What's more, because Jobs was such a fanatic about unplanned collaborations, his design for Pixar studio's campus envisioned an atrium where those chance encounters could happen. As Walter Isaacson wrote in his recent biography, Jobs believed that "if a building doesn't encourage [collaboration], you'll lose a lot of the innovation and magic that's sparked by serendipity. So we designed the building to make people get out of their offices and mingle in the central atrium with people they might not otherwise see."

Besides containing a fitness center, viewing rooms, a large theatre and much more, the atrium houses the only two washrooms in the place. Jobs made that design decision deliberately. He did so because he believed that people would be forced to cross the atrium to get to the washrooms, bump into colleagues on their way, strike up conversations, and from those chance collaborations, ideas would flow. Even solitary types, who would typically keep to themselves, would be forced to engage in conversations, if only while washing their hands. By all accounts, Steve's idea promoted collaboration and creativity from day one.

Steve Jobs was an entrepreneurial genius. He created the most successful company of all time. Clearly, there are many reasons why that is so, but I believe his intuitive understanding of and respect for the power of emotional connections--planned or serendipitous--is a huge part of his success story.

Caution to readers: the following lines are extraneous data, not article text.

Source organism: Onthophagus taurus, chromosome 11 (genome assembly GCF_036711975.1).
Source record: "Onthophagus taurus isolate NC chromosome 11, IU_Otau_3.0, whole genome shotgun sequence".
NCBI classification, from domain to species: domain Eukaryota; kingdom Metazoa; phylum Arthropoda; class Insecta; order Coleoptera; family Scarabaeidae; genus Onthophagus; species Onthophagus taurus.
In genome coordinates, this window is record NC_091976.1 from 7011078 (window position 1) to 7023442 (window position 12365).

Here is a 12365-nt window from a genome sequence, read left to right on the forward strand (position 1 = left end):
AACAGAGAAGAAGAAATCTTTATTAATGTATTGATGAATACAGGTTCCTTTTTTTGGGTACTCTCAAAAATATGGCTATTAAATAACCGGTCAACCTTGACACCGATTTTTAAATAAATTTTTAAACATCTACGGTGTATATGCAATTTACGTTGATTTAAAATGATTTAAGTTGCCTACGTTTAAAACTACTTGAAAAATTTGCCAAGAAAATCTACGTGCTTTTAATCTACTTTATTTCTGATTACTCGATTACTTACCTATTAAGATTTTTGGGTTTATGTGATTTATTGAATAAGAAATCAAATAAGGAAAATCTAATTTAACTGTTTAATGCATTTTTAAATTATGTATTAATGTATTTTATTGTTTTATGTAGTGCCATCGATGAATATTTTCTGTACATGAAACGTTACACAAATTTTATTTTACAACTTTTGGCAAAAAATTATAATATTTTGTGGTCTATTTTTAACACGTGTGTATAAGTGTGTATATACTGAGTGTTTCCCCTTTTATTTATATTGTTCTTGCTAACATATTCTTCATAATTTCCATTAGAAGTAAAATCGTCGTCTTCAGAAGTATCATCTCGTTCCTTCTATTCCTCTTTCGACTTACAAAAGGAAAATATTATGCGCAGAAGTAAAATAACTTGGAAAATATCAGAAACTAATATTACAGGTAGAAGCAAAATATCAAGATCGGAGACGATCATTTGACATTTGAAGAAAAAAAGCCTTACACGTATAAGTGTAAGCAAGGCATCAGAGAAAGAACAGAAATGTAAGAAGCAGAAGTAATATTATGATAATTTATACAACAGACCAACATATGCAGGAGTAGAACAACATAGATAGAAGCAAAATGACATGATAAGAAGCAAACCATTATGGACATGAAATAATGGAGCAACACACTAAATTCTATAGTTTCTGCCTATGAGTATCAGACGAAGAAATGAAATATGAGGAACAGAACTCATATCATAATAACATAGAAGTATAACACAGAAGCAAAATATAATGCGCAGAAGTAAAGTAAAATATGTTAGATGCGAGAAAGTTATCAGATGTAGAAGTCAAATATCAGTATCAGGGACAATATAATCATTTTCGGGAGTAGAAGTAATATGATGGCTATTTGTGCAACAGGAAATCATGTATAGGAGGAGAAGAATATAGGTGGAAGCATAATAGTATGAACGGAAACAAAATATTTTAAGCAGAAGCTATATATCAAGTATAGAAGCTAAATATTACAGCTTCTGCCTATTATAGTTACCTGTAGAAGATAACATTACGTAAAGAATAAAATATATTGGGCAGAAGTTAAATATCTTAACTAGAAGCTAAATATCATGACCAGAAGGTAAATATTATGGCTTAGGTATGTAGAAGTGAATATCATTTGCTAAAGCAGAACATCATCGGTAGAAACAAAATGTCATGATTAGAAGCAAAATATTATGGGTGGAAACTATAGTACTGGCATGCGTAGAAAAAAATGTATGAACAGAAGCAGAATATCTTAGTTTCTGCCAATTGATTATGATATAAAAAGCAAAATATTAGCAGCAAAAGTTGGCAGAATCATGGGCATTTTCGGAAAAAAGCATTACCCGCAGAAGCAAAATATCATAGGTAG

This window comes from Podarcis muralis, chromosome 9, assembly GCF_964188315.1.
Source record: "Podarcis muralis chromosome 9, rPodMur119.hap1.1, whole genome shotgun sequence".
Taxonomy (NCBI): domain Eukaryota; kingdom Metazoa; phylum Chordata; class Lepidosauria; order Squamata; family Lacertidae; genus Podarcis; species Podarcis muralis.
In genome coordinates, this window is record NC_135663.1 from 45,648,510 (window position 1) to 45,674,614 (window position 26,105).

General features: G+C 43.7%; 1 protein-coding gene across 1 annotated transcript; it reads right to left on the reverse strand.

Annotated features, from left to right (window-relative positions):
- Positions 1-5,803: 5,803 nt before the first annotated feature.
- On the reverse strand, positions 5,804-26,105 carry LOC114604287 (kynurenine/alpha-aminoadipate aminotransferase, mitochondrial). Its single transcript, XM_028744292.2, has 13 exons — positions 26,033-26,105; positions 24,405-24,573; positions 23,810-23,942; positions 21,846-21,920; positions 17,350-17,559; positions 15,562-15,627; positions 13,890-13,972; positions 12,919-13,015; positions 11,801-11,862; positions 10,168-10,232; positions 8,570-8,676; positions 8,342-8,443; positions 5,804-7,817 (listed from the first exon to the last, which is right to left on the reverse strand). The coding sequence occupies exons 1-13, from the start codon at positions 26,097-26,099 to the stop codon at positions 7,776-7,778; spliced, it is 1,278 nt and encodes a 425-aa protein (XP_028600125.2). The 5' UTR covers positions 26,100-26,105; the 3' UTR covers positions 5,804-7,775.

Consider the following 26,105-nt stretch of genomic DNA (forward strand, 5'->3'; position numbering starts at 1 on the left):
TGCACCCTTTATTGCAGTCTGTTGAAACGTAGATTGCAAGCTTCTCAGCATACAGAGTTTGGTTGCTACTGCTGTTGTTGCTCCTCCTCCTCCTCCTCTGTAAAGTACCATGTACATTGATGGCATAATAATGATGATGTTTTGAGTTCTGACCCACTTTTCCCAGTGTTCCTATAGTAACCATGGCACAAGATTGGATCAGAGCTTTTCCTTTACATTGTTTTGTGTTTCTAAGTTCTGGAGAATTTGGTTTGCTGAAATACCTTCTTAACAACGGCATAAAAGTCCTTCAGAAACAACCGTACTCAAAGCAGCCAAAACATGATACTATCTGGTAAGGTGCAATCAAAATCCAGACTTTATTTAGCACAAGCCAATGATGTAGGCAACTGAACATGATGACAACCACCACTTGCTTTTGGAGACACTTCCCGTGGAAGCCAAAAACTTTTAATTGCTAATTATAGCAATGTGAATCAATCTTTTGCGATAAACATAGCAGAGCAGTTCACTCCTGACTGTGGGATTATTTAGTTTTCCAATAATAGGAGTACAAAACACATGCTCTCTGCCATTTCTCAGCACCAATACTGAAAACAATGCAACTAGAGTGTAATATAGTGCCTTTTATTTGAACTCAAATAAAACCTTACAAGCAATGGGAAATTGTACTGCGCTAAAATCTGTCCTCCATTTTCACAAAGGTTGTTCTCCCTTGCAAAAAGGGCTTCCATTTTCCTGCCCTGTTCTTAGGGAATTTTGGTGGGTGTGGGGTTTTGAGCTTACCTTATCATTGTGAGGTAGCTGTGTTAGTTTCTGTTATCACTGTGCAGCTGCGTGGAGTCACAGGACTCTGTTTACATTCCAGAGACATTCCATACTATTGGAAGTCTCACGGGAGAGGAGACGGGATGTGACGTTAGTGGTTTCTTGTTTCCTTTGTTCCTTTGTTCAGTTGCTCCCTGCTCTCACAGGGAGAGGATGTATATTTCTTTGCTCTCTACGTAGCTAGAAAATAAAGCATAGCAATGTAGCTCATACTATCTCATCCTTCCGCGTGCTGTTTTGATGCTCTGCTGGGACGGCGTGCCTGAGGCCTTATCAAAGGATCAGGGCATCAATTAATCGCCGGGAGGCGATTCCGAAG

How powerful a role do you think emotional collaborations play in determining an entrepreneur's success? How significant a role have those collaborations played in your own entrepreneurial life?

Tags: arlene dickinson, dickinson, blog, emotion, collaboration, inspiration, entrepreneur, apple, Steve Jobs

Pam Raithby-Rennie
January 10, 2013 at 6:00 pm

The world is becoming smaller, yet in some ways the more we connect via technology the less we connect emotionally. Something I think many people are trying to find again. A large part of our research in designing our program was to rebuild that social/emotional piece as an integral part of the success it (thinkmotion). Our first venture began 16 years ago ( and what keeps people coming and makes strong first impressions is how everyone that comes in contact with us becomes part of the process. The initial idea began with one but it is the collaboration and commitment of all to challenge each other, share ideas, try new things and continue to improve that keeps all of us motivated and excited to see what the next day brings. Emotional collaboration keeps the entrepneur going through the highs and lows of the journey.